Raleigh faces tough budget choices

Staff WriterApril 25, 2011 

  • May 17: City Manager Russell Allen makes his budget proposal.

    June 7: Residents weigh in at a public hearing at 7 p.m. in the council chambers, 222 Hargett St.

    June 6-30: City Council holds budget workshops and adopts a budget.

— City Manager Russell Allen gave a bleak preview of his coming budget, saying the city's 3,200 employees will likely get smaller raises and reduced benefits for another year as Raleigh emerges from the grip of the recession.

Allen pledged last week to avoid calling for a property tax increase, so he'll have to find other ways to plug a projected $8 million to $10 million shortfall.

Among the options: delay buying new vehicles; eliminate vacant positions in at least six departments, excluding police and firefighters; cutting merit pay increases; adjusting employee benefits.

Raleigh has imposed similar cuts over the past two years. The city eliminated 109 positions through attrition and reorganization, slashed merit pay raises from 5 percent to a 2 percent maximum, and avoided replacing 95 vehicles. "We're in a difficult spot," Mayor Charles Meeker said.

Allen foreshadowed the gloom last month when he canceled this year's Raleigh Wide Open, a downtown festival that would have cost the city about $180,000.

The tightening extends to the top. Allen did not get a base pay raise this year from his $220,000 salary.

Allen used charts to illustrate the predicament. Projections call for:

Property taxes to generate $187.6 million - a 0.7 percent increase from last year.

Sales taxes to generate $64.4 million - a 5.1 percent increase from last year. The city gets a share of sales tax revenue from the state.

Development-related fees to generate $2.9 million - a 3 percent increase from last year.

While revenues are up over last year, they still haven't rebounded to pre-recession levels, Allen noted. Sales tax revenue plunged 17 percent over 2009 and 2010.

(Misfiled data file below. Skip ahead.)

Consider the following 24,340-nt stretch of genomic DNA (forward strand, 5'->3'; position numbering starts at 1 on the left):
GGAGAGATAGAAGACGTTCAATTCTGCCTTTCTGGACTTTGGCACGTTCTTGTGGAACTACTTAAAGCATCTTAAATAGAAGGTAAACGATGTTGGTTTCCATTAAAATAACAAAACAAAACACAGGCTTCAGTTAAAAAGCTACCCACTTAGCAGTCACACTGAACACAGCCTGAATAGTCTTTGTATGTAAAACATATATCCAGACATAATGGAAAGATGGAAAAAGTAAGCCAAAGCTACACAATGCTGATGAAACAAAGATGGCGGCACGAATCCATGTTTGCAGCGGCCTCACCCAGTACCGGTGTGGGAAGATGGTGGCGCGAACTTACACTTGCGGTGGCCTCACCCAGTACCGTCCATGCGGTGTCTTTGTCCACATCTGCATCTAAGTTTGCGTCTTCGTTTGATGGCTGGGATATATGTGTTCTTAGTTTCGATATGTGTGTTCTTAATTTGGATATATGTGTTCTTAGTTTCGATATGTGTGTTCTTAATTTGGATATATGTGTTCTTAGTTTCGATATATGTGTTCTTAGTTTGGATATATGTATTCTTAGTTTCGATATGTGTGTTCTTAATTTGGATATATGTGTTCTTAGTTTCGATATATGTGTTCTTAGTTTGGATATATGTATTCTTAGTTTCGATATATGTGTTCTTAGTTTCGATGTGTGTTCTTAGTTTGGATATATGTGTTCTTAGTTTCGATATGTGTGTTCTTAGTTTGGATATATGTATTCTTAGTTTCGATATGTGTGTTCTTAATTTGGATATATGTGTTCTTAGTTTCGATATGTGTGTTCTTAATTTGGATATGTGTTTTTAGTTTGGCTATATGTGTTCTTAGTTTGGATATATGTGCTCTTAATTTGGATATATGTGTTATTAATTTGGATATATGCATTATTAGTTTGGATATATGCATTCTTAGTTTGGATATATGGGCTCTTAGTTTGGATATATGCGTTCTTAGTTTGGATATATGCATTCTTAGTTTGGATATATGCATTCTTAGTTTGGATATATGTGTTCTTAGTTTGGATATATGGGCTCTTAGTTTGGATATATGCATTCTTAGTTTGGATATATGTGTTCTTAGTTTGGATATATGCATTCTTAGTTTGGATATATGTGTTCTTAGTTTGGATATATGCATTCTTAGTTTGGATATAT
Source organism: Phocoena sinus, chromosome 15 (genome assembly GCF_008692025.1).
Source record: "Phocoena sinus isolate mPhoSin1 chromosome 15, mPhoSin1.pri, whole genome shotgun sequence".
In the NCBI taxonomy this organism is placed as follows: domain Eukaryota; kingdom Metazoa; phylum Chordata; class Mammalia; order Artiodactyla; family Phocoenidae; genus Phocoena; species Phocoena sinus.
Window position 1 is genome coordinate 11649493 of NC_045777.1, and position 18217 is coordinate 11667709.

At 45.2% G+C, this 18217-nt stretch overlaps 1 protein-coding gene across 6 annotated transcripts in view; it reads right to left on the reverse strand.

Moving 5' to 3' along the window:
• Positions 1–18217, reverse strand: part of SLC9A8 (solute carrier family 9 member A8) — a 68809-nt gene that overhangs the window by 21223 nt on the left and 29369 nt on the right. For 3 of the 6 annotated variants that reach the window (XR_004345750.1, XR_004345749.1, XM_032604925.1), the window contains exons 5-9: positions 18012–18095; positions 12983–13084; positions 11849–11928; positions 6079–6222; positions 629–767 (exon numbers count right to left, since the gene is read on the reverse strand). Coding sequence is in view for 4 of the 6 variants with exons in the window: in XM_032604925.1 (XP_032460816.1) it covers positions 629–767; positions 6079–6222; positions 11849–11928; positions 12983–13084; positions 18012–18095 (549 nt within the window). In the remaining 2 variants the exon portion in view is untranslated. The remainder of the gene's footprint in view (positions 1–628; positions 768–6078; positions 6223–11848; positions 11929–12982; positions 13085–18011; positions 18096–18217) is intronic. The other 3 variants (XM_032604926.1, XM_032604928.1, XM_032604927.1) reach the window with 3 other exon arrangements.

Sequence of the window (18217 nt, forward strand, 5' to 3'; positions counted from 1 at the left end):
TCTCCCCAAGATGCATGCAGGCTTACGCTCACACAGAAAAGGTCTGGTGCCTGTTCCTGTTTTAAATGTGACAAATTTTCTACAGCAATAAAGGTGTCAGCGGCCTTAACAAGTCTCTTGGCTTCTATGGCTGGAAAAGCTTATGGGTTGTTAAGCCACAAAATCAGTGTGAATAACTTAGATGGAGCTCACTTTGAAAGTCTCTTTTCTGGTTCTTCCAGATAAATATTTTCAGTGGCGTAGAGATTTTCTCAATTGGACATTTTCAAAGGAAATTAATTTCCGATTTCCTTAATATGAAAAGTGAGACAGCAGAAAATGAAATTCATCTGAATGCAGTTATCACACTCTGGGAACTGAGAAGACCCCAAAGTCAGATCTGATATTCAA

"We are seeing some improvement and restoration," Allen said. "It's just very slow."

The city faces rising costs for employee benefits, including a $4.3 million increase in health and dental care, and a $980,000 increase in state retirement contributions.

Debt obligations add pressure. Allen proposes using $45 million in utility revenues toward the city's debt service - up from $39 million last year. In last year's budget, Raleigh plugged a $6 million to $8 million gap with a $5 vehicle registration fee and cuts to street, water and sewer maintenance.

The focus in lean times should be to protect police and firefighter jobs, Councilwoman Nancy McFarlane said, mentioning the recent tornadoes as a prime reason.

"Unfortunately, we got a real lesson in how valuable they are to us," she said.

Spending items outside the general fund budget could affect tax rates.

Raleigh voters will decide in October whether to approve bonds for $37 million in street improvements and $15 million for affordable housing.

For the first time, the city included sidewalks, bike lanes and greenways in a transportation bond referendum.

If voters OK the bonds, a homeowner would see an annual property tax increase of $15.80 on a home valued at $188,139, the median-priced assessment for Raleigh homes, city officials said.

matt.garfield@newsobserver.com or 919-836-4952

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